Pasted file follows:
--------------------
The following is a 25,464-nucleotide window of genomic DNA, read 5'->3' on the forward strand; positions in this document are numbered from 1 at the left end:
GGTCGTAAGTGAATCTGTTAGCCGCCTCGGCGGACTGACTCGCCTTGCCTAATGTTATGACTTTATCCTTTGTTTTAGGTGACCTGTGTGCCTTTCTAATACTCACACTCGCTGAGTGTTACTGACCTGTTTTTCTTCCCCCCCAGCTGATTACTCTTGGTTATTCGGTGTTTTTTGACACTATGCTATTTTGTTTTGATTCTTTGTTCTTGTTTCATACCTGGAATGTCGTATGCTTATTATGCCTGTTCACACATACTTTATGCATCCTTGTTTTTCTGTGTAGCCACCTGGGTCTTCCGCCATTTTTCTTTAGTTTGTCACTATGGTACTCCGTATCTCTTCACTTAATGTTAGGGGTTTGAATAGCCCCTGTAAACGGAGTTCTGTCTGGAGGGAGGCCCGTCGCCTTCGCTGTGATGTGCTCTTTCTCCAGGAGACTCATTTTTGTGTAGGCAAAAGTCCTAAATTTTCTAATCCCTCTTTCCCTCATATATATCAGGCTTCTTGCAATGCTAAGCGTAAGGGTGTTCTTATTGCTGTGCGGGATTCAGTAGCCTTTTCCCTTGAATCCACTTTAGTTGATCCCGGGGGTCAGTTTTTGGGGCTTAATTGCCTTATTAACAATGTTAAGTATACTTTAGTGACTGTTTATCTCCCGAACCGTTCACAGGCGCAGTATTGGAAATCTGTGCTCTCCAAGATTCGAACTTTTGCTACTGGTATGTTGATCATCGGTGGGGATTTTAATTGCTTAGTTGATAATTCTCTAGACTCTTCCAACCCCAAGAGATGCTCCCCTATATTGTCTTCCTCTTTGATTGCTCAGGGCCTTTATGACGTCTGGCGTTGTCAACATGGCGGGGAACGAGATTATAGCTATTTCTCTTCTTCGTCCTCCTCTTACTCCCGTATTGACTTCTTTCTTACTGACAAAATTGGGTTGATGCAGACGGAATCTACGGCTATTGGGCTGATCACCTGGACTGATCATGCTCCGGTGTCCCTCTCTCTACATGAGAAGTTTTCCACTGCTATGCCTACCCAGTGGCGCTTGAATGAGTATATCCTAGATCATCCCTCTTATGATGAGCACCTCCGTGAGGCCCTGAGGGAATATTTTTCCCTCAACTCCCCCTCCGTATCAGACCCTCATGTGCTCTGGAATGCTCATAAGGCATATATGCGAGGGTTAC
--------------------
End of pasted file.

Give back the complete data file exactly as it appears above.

The following is a 25,464-nucleotide window of genomic DNA, read 5'->3' on the forward strand; positions in this document are numbered from 1 at the left end:
GGTCGTAAGTGAATCTGTTAGCCGCCTCGGCGGACTGACTCGCCTTGCCTAATGTTATGACTTTATCCTTTGTTTTAGGTGACCTGTGTGCCTTTCTAATACTCACACTCGCTGAGTGTTACTGACCTGTTTTTCTTCCCCCCCAGCTGATTACTCTTGGTTATTCGGTGTTTTTTGACACTATGCTATTTTGTTTTGATTCTTTGTTCTTGTTTCATACCTGGAATGTCGTATGCTTATTATGCCTGTTCACACATACTTTATGCATCCTTGTTTTTCTGTGTAGCCACCTGGGTCTTCCGCCATTTTTCTTTAGTTTGTCACTATGGTACTCCGTATCTCTTCACTTAATGTTAGGGGTTTGAATAGCCCCTGTAAACGGAGTTCTGTCTGGAGGGAGGCCCGTCGCCTTCGCTGTGATGTGCTCTTTCTCCAGGAGACTCATTTTTGTGTAGGCAAAAGTCCTAAATTTTCTAATCCCTCTTTCCCTCATATATATCAGGCTTCTTGCAATGCTAAGCGTAAGGGTGTTCTTATTGCTGTGCGGGATTCAGTAGCCTTTTCCCTTGAATCCACTTTAGTTGATCCCGGGGGTCAGTTTTTGGGGCTTAATTGCCTTATTAACAATGTTAAGTATACTTTAGTGACTGTTTATCTCCCGAACCGTTCACAGGCGCAGTATTGGAAATCTGTGCTCTCCAAGATTCGAACTTTTGCTACTGGTATGTTGATCATCGGTGGGGATTTTAATTGCTTAGTTGATAATTCTCTAGACTCTTCCAACCCCAAGAGATGCTCCCCTATATTGTCTTCCTCTTTGATTGCTCAGGGCCTTTATGACGTCTGGCGTTGTCAACATGGCGGGGAACGAGATTATAGCTATTTCTCTTCTTCGTCCTCCTCTTACTCCCGTATTGACTTCTTTCTTACTGACAAAATTGGGTTGATGCAGACGGAATCTACGGCTATTGGGCTGATCACCTGGACTGATCATGCTCCGGTGTCCCTCTCTCTACATGAGAAGTTTTCCACTGCTATGCCTACCCAGTGGCGCTTGAATGAGTATATCCTAGATCATCCCTCTTATGATGAGCACCTCCGTGAGGCCCTGAGGGAATATTTTTCCCTCAACTCCCCCTCCGTATCAGACCCTCATGTGCTCTGGAATGCTCATAAGGCATATATGCGAGGGTTAC